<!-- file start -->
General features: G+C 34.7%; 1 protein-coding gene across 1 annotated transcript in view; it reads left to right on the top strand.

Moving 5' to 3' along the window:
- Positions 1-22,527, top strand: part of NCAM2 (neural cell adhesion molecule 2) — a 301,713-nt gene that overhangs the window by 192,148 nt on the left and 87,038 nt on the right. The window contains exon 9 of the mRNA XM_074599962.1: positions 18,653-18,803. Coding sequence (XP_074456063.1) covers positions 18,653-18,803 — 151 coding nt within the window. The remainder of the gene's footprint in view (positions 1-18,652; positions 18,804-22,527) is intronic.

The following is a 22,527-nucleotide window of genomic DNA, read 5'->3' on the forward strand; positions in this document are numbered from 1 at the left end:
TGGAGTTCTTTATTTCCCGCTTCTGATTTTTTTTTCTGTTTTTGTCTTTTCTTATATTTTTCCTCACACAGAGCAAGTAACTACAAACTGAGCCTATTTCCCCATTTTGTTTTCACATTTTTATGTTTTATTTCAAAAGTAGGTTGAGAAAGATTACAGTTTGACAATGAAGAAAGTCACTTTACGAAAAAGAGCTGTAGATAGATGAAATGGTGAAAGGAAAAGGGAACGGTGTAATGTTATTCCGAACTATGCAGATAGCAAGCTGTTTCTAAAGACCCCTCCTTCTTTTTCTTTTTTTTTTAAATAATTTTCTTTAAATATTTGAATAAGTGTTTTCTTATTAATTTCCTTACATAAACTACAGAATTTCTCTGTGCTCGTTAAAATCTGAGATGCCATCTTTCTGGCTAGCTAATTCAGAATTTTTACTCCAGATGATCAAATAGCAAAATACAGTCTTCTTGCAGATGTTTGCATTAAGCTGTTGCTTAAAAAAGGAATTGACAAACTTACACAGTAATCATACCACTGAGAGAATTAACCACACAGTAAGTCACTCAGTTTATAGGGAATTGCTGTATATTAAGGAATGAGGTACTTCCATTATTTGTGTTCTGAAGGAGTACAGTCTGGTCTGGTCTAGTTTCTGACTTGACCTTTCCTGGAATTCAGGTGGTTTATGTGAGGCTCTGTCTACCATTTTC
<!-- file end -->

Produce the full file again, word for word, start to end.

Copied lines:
General features: G+C 34.7%; 1 protein-coding gene across 1 annotated transcript in view; it reads left to right on the top strand.

Moving 5' to 3' along the window:
- Positions 1-22,527, top strand: part of NCAM2 (neural cell adhesion molecule 2) — a 301,713-nt gene that overhangs the window by 192,148 nt on the left and 87,038 nt on the right. The window contains exon 9 of the mRNA XM_074599962.1: positions 18,653-18,803. Coding sequence (XP_074456063.1) covers positions 18,653-18,803 — 151 coding nt within the window. The remainder of the gene's footprint in view (positions 1-18,652; positions 18,804-22,527) is intronic.

The following is a 22,527-nucleotide window of genomic DNA, read 5'->3' on the forward strand; positions in this document are numbered from 1 at the left end:
TGGAGTTCTTTATTTCCCGCTTCTGATTTTTTTTTCTGTTTTTGTCTTTTCTTATATTTTTCCTCACACAGAGCAAGTAACTACAAACTGAGCCTATTTCCCCATTTTGTTTTCACATTTTTATGTTTTATTTCAAAAGTAGGTTGAGAAAGATTACAGTTTGACAATGAAGAAAGTCACTTTACGAAAAAGAGCTGTAGATAGATGAAATGGTGAAAGGAAAAGGGAACGGTGTAATGTTATTCCGAACTATGCAGATAGCAAGCTGTTTCTAAAGACCCCTCCTTCTTTTTCTTTTTTTTTTAAATAATTTTCTTTAAATATTTGAATAAGTGTTTTCTTATTAATTTCCTTACATAAACTACAGAATTTCTCTGTGCTCGTTAAAATCTGAGATGCCATCTTTCTGGCTAGCTAATTCAGAATTTTTACTCCAGATGATCAAATAGCAAAATACAGTCTTCTTGCAGATGTTTGCATTAAGCTGTTGCTTAAAAAAGGAATTGACAAACTTACACAGTAATCATACCACTGAGAGAATTAACCACACAGTAAGTCACTCAGTTTATAGGGAATTGCTGTATATTAAGGAATGAGGTACTTCCATTATTTGTGTTCTGAAGGAGTACAGTCTGGTCTGGTCTAGTTTCTGACTTGACCTTTCCTGGAATTCAGGTGGTTTATGTGAGGCTCTGTCTACCATTTTC